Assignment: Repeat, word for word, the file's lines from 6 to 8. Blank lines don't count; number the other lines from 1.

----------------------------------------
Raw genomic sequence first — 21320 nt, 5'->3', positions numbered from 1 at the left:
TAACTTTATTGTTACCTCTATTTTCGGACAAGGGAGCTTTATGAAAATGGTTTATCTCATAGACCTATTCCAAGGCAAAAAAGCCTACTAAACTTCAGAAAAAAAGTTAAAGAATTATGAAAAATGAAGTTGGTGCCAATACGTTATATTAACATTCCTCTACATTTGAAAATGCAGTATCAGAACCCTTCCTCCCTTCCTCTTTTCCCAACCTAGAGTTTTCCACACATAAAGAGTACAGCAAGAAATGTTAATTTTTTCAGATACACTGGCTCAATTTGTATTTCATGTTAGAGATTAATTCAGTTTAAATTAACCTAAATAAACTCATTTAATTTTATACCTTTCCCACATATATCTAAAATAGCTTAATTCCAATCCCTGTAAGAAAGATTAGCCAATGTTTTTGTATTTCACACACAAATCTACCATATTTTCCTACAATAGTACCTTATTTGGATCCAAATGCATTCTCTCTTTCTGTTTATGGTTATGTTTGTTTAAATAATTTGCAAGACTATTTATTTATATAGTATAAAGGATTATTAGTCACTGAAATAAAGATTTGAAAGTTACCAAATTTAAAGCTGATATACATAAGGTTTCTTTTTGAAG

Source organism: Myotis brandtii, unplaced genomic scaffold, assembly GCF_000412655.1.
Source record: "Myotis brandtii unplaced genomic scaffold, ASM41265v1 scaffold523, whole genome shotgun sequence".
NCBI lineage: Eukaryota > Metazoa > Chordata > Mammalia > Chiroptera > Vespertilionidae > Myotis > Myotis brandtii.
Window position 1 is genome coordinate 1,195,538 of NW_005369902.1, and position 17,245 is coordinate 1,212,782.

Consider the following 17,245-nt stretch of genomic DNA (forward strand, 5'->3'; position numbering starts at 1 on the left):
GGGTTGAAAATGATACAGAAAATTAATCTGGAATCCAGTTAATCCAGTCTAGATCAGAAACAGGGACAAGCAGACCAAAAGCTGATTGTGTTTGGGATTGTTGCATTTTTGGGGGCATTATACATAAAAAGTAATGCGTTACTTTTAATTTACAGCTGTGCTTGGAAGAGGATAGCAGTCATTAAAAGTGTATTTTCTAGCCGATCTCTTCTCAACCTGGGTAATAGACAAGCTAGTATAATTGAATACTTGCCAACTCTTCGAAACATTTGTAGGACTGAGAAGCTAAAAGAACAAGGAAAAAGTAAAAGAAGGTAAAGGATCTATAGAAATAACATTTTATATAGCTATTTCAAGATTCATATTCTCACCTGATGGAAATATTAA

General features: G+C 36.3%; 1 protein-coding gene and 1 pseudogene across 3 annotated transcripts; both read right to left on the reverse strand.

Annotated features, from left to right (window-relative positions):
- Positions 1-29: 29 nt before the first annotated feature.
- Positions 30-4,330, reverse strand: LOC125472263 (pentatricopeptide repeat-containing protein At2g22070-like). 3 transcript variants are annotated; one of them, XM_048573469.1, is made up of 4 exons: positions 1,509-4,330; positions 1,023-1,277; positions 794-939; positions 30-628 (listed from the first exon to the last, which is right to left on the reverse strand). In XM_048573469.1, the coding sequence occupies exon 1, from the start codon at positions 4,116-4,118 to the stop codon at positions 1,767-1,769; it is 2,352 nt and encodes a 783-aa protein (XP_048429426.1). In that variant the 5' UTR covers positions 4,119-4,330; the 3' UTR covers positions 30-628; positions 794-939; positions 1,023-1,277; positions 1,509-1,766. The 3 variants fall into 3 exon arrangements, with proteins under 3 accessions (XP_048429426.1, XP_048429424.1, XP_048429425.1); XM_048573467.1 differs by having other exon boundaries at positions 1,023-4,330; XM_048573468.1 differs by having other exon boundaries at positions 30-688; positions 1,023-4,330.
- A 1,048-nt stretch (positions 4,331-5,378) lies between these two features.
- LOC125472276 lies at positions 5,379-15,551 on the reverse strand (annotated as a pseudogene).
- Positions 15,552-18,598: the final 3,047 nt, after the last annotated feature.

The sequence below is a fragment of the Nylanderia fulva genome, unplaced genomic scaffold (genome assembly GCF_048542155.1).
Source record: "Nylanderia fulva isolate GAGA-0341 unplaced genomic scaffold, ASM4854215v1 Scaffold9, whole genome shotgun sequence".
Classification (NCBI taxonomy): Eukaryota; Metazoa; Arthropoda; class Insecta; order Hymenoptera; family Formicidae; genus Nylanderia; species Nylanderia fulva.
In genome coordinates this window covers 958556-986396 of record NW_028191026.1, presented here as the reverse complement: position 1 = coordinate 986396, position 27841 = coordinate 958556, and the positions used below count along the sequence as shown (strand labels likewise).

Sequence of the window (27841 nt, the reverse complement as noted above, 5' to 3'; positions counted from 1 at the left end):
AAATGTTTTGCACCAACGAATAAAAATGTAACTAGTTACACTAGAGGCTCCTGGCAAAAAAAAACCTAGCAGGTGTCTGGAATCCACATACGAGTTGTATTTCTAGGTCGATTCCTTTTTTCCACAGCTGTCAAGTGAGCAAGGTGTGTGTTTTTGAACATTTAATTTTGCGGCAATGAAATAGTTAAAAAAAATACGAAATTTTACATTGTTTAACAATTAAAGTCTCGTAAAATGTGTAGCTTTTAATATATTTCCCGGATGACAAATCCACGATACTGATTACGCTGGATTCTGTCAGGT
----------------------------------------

Window position 1 is genome coordinate 1,195,538 of NW_005369902.1, and position 17,245 is coordinate 1,212,782.

Consider the following 17,245-nt stretch of genomic DNA (forward strand, 5'->3'; position numbering starts at 1 on the left):
GGGTTGAAAATGATACAGAAAATTAATCTGGAATCCAGTTAATCCAGTCTAGATCAGAAACAGGGACAAGCAGACCAAAAGCTGATTGTGTTTGGGATTGTTGCATTTTTGGGGGCATTATACATAAAAAGTAATGCGTTACTTTTAATTTACAGCTGTGCTTGGAAGAGGATAGCAGTCATTAAAAGTGTATTTTCTAGCCGATCTCTTCTCAACCTGGGTAATAGACAAGCTAGTATAATTGAATACTTGCCAACTCTTCGAAACATTTGTAGGACTGAGAAGCTAAAAGAACAAGGAAAAAGTAAAAGAAGGTAAAGGATCTATAGAAATAACATTTTATATAGCTATTTCAAGATTCATATTCTCACCTGATGGAAATATTAA